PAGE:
Melanie Avalon: No, of course. [laughs] I think that might have been my longest introduction ever. But I'm honestly, like I said, really shocked because I really didn't think I was going to-- I thought I was going to dread using it because I'm not an exercise person and I'm just actually, that's a well, I have so many questions for you. I'm going to circle back to that one. To start things off, I would love to hear a little bit about your personal story. So, what led you to creating CAROL? What happened?

Ulrich Dempfle: Coincidence. I think when I was in my teenage years, my dream was to design, like, a physical product, and ideally something you can sit on. At the time, I thought about a car or an airplane. And so, I studied mechanical engineering and realized at some point that a car or an airplane is not built by or designed by one person. That's designed by thousands and thousands of engineers. And if you're lucky, you design, I don't know, the rear entry handle on the left backdoor or so, because they're so large, complex products. And so, I worked in automotive for a while, but then actually changed into healthcare and worked for the longest time of my professional career in healthcare to make care for patients more better and more efficient and effective and the largest ever prevention and preventative care. And so, my cofounders and I designed and managed chronic disease management programs for people with heart failure, diabetes, and so on. And for that patient population, exercise as for anybody else, exercise is the most important, most powerful intervention you could think of. It's really fundamental.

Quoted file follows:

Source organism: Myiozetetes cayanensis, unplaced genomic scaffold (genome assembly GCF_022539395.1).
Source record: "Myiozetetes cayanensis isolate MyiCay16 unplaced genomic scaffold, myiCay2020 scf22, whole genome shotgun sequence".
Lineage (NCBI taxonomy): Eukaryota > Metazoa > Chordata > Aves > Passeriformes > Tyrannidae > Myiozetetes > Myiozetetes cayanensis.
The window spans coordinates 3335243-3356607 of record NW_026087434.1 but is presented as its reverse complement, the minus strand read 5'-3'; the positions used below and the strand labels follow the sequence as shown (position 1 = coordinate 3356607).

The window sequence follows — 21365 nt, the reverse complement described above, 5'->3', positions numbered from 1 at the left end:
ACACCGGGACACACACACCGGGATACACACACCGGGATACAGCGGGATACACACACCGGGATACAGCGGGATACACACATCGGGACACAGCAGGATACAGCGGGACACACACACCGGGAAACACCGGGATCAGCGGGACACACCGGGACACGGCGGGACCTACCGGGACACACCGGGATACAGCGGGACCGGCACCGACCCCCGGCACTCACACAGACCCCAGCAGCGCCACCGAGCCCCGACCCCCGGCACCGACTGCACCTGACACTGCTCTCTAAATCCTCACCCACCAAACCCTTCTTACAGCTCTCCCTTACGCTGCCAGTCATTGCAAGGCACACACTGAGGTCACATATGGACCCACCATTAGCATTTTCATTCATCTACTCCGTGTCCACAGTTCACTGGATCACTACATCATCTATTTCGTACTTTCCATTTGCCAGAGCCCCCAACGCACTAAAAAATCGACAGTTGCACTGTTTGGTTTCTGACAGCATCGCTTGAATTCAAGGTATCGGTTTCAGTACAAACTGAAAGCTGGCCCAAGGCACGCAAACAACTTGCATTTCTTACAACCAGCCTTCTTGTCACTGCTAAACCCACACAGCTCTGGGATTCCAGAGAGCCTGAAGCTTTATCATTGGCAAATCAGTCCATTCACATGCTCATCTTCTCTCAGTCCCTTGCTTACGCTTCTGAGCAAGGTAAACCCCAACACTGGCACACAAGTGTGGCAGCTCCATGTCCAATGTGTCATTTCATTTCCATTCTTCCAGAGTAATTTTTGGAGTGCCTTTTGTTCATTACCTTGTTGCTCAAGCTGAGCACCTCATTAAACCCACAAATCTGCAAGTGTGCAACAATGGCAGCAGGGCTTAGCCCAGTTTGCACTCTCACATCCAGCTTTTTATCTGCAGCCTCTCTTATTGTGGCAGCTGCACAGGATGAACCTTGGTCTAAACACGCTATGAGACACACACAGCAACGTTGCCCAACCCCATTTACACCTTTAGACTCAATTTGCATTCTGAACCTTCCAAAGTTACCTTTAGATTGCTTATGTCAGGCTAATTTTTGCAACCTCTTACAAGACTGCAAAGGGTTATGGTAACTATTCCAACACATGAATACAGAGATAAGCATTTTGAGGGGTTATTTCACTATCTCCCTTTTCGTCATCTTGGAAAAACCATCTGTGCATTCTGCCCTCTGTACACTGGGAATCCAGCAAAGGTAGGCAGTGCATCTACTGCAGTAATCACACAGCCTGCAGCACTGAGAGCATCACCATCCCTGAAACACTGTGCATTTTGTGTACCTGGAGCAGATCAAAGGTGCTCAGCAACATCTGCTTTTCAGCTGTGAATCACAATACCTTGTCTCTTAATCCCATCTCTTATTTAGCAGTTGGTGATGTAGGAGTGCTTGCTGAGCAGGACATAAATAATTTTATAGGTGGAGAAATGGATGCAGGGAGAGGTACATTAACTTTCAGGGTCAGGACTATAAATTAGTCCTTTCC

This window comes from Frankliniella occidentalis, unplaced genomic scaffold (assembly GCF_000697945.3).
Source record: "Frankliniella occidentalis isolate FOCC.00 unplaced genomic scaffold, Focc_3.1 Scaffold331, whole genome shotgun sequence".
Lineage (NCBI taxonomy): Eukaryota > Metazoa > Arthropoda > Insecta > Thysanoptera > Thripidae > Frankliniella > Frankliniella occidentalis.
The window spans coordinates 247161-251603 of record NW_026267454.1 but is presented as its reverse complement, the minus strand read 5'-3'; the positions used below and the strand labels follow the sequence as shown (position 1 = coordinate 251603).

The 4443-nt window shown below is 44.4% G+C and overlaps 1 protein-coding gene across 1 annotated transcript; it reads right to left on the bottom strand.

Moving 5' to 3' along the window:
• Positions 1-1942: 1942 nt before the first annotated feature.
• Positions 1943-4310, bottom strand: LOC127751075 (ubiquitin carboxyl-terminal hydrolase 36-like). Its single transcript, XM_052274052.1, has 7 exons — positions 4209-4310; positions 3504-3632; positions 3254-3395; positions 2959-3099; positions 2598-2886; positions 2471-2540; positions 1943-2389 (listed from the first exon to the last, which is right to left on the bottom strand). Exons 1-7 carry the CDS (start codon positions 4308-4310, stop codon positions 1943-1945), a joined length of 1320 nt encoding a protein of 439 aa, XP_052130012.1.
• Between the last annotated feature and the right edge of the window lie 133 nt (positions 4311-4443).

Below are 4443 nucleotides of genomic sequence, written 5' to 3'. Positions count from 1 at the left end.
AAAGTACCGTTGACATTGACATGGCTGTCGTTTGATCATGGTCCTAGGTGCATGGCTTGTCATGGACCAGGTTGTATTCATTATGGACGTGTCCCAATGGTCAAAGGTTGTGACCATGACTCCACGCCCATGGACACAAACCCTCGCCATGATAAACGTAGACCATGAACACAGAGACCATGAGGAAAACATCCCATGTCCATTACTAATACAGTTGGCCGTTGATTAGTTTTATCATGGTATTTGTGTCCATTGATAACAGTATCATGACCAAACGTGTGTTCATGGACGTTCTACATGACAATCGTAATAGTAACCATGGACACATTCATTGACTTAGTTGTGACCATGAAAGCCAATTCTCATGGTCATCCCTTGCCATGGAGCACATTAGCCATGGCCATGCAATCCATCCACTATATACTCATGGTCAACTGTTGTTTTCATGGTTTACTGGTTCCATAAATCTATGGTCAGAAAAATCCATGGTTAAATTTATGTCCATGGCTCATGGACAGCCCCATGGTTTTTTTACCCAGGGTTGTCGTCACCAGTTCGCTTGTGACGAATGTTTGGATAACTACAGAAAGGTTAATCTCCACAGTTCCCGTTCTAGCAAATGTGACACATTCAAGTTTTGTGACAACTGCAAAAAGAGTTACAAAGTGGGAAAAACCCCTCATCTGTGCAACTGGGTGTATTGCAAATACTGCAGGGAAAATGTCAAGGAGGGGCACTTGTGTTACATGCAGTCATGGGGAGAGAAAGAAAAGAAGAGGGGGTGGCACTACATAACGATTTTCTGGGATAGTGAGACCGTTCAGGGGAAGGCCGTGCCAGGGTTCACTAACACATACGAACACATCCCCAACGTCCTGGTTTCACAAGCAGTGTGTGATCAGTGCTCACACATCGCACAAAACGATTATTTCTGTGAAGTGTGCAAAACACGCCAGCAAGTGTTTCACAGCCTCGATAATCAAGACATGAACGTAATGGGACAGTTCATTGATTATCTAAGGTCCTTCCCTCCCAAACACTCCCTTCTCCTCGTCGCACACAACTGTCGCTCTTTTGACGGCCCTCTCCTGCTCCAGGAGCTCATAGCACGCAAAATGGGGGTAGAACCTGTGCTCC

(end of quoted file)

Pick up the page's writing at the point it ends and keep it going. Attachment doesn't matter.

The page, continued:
The problem is just it's really, really hard to get people to exercise and we struggled with that. And then in 2012, more than 10 years ago, we came across a BBC documentary about REHIT and they showcased this new type of workout, how it was incredibly short, incredibly effective, and literally you could do it in your suit. So that was how they portrayed it. it was so easy you wouldn't sweat. You can do it in your suit. And we fell in love on first sight and thought, "We have to do this both for ourselves and it might be a solution for the patient groups we've worked with." And so, I went the next day after seeing the show out and bought myself a conventional exercise bike. But I paid very close attention to what they've said, so I tried to get the best one, the most suitable one, and tried it at home. And it was nothing like how it was portrayed in the documentary, in this science program. And so, we called up the scientists that were featured there, Dr. Niels Vollaard, and asked, "What are we doing wrong?" And the first thing he said, "Well, you need a special bike." I was like, "Oh, why did you not mention that?" [chuckles] And it turns out the research in scientific labs has been conducted on special bikes that facilitate this REHIT workout. And the research equipment was first really quite expensive and not suitable for consumers. And it needed to be operated by a second person, by a lab technician. So, you needed somebody by your side to operate the equipment for you.